I intentionally did not want to mention just one blockchain (see source below) cause this article is universal and applies to all blockchains and it's extremely valuable to all of us involved in crypto.

Your favorite blockchain is typically an open, permissionless blockchain. So there is no central company, or other body, exerting ownership and, with it, responsibility. Anyone can build on this platform and engage the community. This is one of its superpowers. Yet because anyone can build DApps, users need to be judicious. As the saying goes, ‘Do your own research’.

Researching means more than scrolling through search results or watching your favorite YouTuber talk about moonshots or chart patterns. By doing your own due diligence and taking your signal from the right community voices (amid the noise), you can give yourself the best chance of navigating the emergent landscape successfully. And with it, play your part in helping grow a safe, secure, and healthy ecosystem.

However, decentralization doesn’t mean we should accept a ‘wild west’ environment. Even with the noblest intentions, some DApps will include design flaws, have bugs, or be poorly supported by inexperienced devs. These issues could leave low-quality DApps more open to being hacked. There will even be DApps that are outright scams or rug pulls. Sadly this is inevitable at some point. And of course, the detractors will seize on these issues and seek to amplify them to damage the community.

It is the responsibility of each DApp developer to ensure that their application produces the correct results. Meanwhile, every responsible member of the community should do their own research and help educate others. In the end, it is up to individual users to protect themselves from bad actors. So be curious, even skeptical. Ask questions. Accept nothing at face value. Equally, be cautious in calling out scams - with so much FUD about, you should not add to the noise without due deliberation. And many of us will remember this cautionary tale from our childhoods…

A fact checklist

Who are the developers?

Developers proud of their product will be easy to contact and responsive to questions. There should be a project website. Anonymity or pseudonymity is relatively common in crypto, but it is important to know the developer can be traced if money is involved. It is much easier for anonymous developers to disappear with your funds. Even if fully doxxed, is this the developer’s first project? Devs or code shops with a reputation have more to lose, while inexperienced developers are more likely to make mistakes or take shortcuts, especially if there is a rush to launch.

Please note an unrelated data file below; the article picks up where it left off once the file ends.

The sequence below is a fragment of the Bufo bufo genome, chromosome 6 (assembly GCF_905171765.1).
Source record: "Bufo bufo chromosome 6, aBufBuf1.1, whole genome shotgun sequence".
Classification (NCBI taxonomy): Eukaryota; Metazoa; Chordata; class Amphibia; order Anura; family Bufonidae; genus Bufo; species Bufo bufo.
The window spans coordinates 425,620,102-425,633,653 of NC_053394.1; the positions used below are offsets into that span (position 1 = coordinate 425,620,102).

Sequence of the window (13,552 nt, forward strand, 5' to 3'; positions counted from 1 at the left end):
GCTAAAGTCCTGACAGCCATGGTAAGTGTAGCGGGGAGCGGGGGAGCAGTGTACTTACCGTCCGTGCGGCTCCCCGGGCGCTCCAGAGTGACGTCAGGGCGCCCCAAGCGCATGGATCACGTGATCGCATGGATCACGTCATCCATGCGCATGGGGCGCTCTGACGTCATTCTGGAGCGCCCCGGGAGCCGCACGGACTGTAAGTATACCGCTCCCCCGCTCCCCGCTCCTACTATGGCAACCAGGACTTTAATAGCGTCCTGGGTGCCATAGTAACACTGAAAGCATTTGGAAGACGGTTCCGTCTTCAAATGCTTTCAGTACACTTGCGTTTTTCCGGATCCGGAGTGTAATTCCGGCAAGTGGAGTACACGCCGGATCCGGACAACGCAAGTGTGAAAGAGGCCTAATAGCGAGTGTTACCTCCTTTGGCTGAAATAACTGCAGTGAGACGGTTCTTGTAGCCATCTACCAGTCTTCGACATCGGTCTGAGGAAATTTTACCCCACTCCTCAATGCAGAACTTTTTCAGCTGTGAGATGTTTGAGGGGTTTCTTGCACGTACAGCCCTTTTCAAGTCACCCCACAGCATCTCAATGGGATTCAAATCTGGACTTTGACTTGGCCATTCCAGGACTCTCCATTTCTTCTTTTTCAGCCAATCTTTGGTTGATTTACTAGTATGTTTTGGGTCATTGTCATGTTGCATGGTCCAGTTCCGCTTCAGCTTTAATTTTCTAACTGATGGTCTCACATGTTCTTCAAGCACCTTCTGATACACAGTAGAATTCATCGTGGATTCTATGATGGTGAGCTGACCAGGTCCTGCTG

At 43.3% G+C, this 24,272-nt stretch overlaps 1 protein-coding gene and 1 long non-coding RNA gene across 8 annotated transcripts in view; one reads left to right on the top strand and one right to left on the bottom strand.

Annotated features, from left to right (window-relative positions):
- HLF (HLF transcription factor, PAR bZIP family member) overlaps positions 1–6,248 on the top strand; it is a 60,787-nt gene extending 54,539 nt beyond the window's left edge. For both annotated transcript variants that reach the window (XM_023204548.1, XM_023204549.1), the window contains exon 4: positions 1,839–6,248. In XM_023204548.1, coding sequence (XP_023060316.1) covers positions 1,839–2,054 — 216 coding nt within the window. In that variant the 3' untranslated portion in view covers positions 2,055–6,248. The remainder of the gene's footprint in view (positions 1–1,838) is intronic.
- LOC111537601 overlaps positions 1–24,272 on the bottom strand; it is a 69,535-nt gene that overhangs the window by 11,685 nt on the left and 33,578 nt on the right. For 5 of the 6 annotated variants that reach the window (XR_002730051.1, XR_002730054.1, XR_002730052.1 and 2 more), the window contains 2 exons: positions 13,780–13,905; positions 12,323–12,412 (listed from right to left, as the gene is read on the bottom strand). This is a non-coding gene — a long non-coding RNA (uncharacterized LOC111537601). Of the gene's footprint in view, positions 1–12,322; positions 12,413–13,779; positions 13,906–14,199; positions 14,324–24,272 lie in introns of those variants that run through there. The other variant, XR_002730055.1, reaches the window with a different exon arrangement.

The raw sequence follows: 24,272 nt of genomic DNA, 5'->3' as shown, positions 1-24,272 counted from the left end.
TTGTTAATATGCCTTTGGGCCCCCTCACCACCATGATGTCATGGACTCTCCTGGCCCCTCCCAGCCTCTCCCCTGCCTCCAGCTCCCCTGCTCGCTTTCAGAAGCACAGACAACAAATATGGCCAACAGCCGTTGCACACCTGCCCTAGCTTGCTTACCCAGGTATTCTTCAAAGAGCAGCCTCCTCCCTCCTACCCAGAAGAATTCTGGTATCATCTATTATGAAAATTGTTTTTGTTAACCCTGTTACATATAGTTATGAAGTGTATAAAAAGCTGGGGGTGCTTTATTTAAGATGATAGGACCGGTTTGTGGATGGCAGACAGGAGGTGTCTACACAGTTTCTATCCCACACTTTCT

What is the project’s vision?

Do your best to ensure that the project’s values and actions align with your values. Look at decentralization, idealism, passion, and purpose.

FOMO is your enemy

If it’s a great application now, it will be a great application next week and next month. If the developer plays on your fear of missing out, that is a big red flag. Due diligence takes time. Be diligent.

Is it really, really good?

The old saying applies. If it’s too good to be true, it probably is. If the project offers higher than normal staking rewards, you need to be hyper-vigilant and very thorough in your investigation.

Celebrity endorsements

Endorsements can be bought, and they are often an essential ingredient of a pump and dump or rug pull. By design, retail investors first discover a dump or rug pull when their basket of tokens is suddenly worthless. Don’t put your trust in YouTubers, but take note of YouTubers you trust.

Is the product open source?